Region hopes to attract business and act as stopover hub

Iraq's northern region of Kurdistan is planning to open a new $300 million international airport next year, which the local government believes will be essential to attracting business to the area.

While the Iraqi capital Baghdad remains highly volatile, Kurdistan's primary city Erbil has been relatively stable - although it suffered a twin suicide bombing three years ago that killed scores of people, including several high-ranking political figures, and another devastating bomb attack 15 months later.

"Capabilities at the existing airport are limited," says the airport's general director, Taher Horami, speaking to Flight International in Erbil during an event marking Austrian Airlines' recent opening of a route to the city.

"The new extension, new terminal and runway will make it easier for other airlines to start operating," he says.

Horami says that the runway's length will ensure the airport will be able to accept any aircraft type in the future, and adds that he wants to see Erbil compete with cities such as Dubai as a stopover point for traffic between Europe and Asia.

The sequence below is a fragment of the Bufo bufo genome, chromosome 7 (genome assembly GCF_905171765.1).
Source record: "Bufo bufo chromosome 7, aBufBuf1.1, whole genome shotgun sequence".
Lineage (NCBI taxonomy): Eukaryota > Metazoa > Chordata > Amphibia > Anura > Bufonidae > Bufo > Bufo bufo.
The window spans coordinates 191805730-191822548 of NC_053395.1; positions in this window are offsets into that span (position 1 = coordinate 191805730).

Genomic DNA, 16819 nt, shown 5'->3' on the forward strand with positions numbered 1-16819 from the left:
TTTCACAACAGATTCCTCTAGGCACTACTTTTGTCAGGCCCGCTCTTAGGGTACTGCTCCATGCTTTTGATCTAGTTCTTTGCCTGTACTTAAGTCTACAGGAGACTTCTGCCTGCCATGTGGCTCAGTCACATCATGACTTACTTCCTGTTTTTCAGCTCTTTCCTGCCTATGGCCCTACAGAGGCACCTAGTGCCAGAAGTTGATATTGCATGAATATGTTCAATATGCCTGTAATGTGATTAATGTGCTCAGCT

Ten passenger airlines - including Flying Carpet, Iraqi Airways, Kurdistan Airlines, Mahan Air, Royal Jordanian and Viking Airlines - plus six freight carriers serve the current airport, which opened in April 2005. The airport handled nearly 164,000 passengers last year.

Its new terminal, which will ultimately be a T-shaped design, is now little more than a framework but will be able to cope with 2.75 million passengers when it is constructed.

UK infrastructure consultancy firm Scott Wilson has designed the building, while construction is being performed by Turkish company Mak-Yol.

Funding is being sourced entirely from the Kurdistan regional government. The airport will have six gates equipped with airbridges plus 16 remote stands, as well as 22 check-in desks.

Erbil will also have a 36m (118ft) control tower and air traffic management facilities to handle flights in northern Iraqi airspace.

Air traffic controllers will be trained both in the Jordanian capital Amman and at the Swedish civil aviation administration's centre in Malmo.

Simple base with dark past

The existing airport at Erbil, which was formerly a military base from which the Iraqi air force launched attacks on the Kurdish population, is a simple structure with few facilities.

It has a 1,500m2 (16,100ft2) terminal and two aprons with eight remote aircraft stands, plus a 2,800m (9,190ft)-long runway equipped with instrument landing systems.

This runway, which is designated 15/33, is set to become a taxiway when the new airport becomes operational in 2008. Erbil International airport's new runway 18/36 will be one of the longest in the world, at 4,800m in length. 

Source: Flight International